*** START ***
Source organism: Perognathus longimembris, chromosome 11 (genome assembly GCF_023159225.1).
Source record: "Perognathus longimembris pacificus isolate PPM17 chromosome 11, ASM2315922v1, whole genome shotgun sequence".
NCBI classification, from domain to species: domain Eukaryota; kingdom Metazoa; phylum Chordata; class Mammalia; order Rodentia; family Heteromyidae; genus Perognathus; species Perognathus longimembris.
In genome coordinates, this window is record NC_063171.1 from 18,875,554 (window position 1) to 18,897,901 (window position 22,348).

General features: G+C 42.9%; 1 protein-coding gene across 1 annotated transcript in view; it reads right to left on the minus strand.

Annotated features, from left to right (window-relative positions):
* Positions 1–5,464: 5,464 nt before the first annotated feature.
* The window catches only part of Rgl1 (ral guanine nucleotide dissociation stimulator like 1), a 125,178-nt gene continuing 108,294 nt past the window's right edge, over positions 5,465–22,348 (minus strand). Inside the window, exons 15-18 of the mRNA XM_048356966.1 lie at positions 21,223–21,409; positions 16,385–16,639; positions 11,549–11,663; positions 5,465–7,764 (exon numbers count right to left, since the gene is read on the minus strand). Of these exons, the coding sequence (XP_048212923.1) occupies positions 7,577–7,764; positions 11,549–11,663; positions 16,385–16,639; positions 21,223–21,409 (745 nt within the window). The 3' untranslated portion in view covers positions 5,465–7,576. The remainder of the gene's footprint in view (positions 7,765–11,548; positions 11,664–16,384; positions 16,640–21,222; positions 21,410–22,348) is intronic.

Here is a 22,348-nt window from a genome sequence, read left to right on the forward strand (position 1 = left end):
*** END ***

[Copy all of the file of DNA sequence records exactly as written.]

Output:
Source organism: Perognathus longimembris, chromosome 11 (genome assembly GCF_023159225.1).
Source record: "Perognathus longimembris pacificus isolate PPM17 chromosome 11, ASM2315922v1, whole genome shotgun sequence".
NCBI classification, from domain to species: domain Eukaryota; kingdom Metazoa; phylum Chordata; class Mammalia; order Rodentia; family Heteromyidae; genus Perognathus; species Perognathus longimembris.
In genome coordinates, this window is record NC_063171.1 from 18,875,554 (window position 1) to 18,897,901 (window position 22,348).

General features: G+C 42.9%; 1 protein-coding gene across 1 annotated transcript in view; it reads right to left on the minus strand.

Annotated features, from left to right (window-relative positions):
* Positions 1–5,464: 5,464 nt before the first annotated feature.
* The window catches only part of Rgl1 (ral guanine nucleotide dissociation stimulator like 1), a 125,178-nt gene continuing 108,294 nt past the window's right edge, over positions 5,465–22,348 (minus strand). Inside the window, exons 15-18 of the mRNA XM_048356966.1 lie at positions 21,223–21,409; positions 16,385–16,639; positions 11,549–11,663; positions 5,465–7,764 (exon numbers count right to left, since the gene is read on the minus strand). Of these exons, the coding sequence (XP_048212923.1) occupies positions 7,577–7,764; positions 11,549–11,663; positions 16,385–16,639; positions 21,223–21,409 (745 nt within the window). The 3' untranslated portion in view covers positions 5,465–7,576. The remainder of the gene's footprint in view (positions 7,765–11,548; positions 11,664–16,384; positions 16,640–21,222; positions 21,410–22,348) is intronic.

Here is a 22,348-nt window from a genome sequence, read left to right on the forward strand (position 1 = left end):